Gov. Andrew Cuomo brought an end to a shameful chapter in New York's history last week when he agreed to settle a suit over the mistreatment of mentally ill people who have been unnecessarily confined in nursing homes.
During the 1990s the state began shunting people who left state psychiatric hospitals into prison-style nursing homes, where they were barred from going outside, had little contact with others and had almost no ability to object to confinement. Under the settlement, New York will move as many of them as possible into community housing, where they will receive the services they need to live independently.
Federal disability law forbids warehousing of the disabled and requires the states to house and care for them in the least restrictive setting. The aim is to integrate the mentally ill into the communities where they live.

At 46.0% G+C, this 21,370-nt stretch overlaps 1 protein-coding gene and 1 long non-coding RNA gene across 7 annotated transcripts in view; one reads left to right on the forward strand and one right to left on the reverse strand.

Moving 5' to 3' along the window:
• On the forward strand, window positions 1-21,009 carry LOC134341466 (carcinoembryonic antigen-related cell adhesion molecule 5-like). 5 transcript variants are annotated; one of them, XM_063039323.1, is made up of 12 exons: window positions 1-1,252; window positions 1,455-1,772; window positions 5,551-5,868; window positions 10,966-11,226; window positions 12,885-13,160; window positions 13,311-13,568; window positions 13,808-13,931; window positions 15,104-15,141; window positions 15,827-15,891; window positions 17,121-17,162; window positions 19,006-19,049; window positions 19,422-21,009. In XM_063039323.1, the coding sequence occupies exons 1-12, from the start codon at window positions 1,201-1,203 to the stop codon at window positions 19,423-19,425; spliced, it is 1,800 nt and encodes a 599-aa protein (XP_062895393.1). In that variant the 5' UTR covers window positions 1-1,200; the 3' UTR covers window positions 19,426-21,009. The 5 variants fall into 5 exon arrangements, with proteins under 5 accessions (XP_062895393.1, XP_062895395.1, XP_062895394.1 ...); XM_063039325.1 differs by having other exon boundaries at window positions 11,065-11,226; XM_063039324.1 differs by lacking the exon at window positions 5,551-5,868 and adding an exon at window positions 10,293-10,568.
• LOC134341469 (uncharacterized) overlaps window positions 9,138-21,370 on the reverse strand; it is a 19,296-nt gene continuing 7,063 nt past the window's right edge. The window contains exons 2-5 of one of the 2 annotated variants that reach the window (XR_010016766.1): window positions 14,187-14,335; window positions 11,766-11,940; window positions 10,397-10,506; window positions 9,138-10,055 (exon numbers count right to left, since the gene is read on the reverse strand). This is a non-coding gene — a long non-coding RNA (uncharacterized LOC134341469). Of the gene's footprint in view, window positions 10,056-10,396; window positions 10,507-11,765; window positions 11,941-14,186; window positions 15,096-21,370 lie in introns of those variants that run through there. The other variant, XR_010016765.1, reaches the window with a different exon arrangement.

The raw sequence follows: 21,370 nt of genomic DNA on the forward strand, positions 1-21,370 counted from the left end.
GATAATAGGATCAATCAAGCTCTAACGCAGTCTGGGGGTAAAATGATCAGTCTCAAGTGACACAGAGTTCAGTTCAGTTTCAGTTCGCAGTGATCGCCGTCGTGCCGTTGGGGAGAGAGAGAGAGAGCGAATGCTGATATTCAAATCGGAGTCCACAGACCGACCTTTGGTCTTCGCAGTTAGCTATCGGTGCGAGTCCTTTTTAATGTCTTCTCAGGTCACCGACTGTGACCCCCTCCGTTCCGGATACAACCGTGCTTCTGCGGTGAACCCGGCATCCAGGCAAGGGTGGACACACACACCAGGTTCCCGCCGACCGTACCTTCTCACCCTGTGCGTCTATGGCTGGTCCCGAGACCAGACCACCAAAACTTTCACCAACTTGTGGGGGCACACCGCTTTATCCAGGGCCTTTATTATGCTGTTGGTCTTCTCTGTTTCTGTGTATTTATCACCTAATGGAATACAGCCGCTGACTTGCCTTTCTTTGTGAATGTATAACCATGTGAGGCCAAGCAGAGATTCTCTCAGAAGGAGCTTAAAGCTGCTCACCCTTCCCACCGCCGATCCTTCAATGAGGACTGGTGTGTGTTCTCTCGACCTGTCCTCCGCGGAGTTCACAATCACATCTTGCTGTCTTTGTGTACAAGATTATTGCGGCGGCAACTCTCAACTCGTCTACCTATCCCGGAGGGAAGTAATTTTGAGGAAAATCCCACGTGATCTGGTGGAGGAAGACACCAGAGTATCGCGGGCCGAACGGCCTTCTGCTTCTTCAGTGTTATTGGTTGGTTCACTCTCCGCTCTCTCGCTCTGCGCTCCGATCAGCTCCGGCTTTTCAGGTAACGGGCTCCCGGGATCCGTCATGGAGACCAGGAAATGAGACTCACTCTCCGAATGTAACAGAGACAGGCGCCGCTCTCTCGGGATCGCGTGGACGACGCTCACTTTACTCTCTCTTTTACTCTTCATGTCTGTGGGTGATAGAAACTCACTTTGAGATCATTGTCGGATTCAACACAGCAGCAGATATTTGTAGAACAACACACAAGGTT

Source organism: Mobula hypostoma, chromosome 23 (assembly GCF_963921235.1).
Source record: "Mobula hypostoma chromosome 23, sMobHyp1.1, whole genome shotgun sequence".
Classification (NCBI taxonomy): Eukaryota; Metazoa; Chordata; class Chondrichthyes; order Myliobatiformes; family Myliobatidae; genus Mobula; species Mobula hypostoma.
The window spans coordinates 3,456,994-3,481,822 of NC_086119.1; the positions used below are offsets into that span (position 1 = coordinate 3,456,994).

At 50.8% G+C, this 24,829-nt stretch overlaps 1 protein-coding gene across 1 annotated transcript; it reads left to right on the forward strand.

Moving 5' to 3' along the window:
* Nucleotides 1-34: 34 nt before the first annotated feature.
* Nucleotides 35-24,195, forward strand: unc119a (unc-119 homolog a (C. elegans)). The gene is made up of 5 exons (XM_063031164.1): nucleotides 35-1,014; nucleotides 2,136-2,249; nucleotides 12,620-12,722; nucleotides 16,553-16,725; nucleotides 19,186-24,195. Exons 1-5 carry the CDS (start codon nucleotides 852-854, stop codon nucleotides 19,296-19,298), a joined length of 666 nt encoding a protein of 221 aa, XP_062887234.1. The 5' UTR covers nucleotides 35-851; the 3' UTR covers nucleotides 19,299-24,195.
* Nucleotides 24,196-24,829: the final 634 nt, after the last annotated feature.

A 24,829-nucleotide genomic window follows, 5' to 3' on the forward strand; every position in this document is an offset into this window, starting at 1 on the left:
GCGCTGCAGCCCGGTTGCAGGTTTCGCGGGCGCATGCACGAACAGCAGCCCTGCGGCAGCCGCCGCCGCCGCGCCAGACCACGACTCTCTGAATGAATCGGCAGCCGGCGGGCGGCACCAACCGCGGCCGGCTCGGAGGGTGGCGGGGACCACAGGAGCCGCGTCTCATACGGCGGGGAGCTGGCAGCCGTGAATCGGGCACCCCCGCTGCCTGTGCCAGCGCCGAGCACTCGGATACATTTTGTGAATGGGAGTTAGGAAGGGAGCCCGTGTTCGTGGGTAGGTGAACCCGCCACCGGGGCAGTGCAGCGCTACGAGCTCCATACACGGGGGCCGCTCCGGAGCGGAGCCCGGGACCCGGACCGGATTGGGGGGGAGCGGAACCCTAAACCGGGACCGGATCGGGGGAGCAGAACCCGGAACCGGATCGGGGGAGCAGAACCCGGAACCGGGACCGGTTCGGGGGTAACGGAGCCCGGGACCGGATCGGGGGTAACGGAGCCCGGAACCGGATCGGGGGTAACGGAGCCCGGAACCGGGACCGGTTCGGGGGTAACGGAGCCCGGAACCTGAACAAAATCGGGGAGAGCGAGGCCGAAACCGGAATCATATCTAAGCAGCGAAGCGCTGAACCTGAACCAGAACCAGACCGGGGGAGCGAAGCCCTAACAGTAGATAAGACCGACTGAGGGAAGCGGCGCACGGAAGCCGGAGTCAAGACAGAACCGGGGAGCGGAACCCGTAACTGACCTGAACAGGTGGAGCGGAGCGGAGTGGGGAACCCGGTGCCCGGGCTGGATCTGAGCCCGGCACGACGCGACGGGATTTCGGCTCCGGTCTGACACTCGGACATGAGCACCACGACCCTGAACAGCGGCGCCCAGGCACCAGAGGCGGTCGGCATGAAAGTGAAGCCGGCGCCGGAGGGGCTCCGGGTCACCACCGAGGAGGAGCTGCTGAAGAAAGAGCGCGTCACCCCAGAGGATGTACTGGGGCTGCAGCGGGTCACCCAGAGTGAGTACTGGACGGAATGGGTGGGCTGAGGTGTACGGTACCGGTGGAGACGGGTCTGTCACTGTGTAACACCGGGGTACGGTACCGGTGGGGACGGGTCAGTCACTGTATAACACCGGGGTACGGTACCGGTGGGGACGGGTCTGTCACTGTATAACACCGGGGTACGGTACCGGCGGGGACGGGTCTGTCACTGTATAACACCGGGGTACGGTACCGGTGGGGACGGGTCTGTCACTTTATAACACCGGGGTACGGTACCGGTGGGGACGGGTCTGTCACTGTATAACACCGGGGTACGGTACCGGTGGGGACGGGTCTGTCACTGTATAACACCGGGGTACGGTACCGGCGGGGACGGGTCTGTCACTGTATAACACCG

Advocates for people with mental illness, led by Disability Advocates, filed suit in 2006. They charged that the state's practice violated federal law and did little to give people the psychiatric treatment or life skills training they needed to live independently.
Under the settlement, the state will adopt a new discharge policy under which only those who cannot be cared for in the community will be sent to nursing homes. Over the next three years, more than a thousand nursing home residents will be evaluated to determine whether they are suited for independent living. New York also agreed to develop 200 units of housing that would be appropriate for this population. It is long past time to move these people into more humane, integrated settings.